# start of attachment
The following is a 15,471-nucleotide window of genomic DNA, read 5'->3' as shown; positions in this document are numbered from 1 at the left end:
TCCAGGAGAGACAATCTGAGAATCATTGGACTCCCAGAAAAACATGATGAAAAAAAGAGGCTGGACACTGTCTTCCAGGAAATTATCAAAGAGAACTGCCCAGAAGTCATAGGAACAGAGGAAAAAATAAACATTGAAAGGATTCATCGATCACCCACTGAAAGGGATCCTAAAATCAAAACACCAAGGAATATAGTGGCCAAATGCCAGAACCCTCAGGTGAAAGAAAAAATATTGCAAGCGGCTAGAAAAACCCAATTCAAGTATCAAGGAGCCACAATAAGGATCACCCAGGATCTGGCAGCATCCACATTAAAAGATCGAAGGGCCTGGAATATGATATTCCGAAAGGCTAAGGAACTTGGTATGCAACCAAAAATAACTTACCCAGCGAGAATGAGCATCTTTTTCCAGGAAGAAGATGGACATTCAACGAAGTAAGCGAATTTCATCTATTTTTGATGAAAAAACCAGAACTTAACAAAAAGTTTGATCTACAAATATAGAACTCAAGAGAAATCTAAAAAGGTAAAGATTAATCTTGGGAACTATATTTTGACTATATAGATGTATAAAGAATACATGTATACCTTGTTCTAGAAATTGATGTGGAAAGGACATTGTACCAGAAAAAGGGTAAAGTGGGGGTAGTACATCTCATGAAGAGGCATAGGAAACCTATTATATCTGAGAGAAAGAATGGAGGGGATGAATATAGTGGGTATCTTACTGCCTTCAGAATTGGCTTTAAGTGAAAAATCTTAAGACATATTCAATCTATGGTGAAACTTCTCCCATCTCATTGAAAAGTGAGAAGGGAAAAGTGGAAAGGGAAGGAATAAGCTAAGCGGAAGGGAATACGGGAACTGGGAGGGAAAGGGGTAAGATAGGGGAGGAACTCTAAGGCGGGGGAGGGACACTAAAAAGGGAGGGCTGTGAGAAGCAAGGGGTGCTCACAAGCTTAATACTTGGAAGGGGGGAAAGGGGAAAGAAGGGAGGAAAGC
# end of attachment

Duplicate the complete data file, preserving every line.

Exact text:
The following is a 15,471-nucleotide window of genomic DNA, read 5'->3' as shown; positions in this document are numbered from 1 at the left end:
TCCAGGAGAGACAATCTGAGAATCATTGGACTCCCAGAAAAACATGATGAAAAAAAGAGGCTGGACACTGTCTTCCAGGAAATTATCAAAGAGAACTGCCCAGAAGTCATAGGAACAGAGGAAAAAATAAACATTGAAAGGATTCATCGATCACCCACTGAAAGGGATCCTAAAATCAAAACACCAAGGAATATAGTGGCCAAATGCCAGAACCCTCAGGTGAAAGAAAAAATATTGCAAGCGGCTAGAAAAACCCAATTCAAGTATCAAGGAGCCACAATAAGGATCACCCAGGATCTGGCAGCATCCACATTAAAAGATCGAAGGGCCTGGAATATGATATTCCGAAAGGCTAAGGAACTTGGTATGCAACCAAAAATAACTTACCCAGCGAGAATGAGCATCTTTTTCCAGGAAGAAGATGGACATTCAACGAAGTAAGCGAATTTCATCTATTTTTGATGAAAAAACCAGAACTTAACAAAAAGTTTGATCTACAAATATAGAACTCAAGAGAAATCTAAAAAGGTAAAGATTAATCTTGGGAACTATATTTTGACTATATAGATGTATAAAGAATACATGTATACCTTGTTCTAGAAATTGATGTGGAAAGGACATTGTACCAGAAAAAGGGTAAAGTGGGGGTAGTACATCTCATGAAGAGGCATAGGAAACCTATTATATCTGAGAGAAAGAATGGAGGGGATGAATATAGTGGGTATCTTACTGCCTTCAGAATTGGCTTTAAGTGAAAAATCTTAAGACATATTCAATCTATGGTGAAACTTCTCCCATCTCATTGAAAAGTGAGAAGGGAAAAGTGGAAAGGGAAGGAATAAGCTAAGCGGAAGGGAATACGGGAACTGGGAGGGAAAGGGGTAAGATAGGGGAGGAACTCTAAGGCGGGGGAGGGACACTAAAAAGGGAGGGCTGTGAGAAGCAAGGGGTGCTCACAAGCTTAATACTTGGAAGGGGGGAAAGGGGAAAGAAGGGAGGAAAGC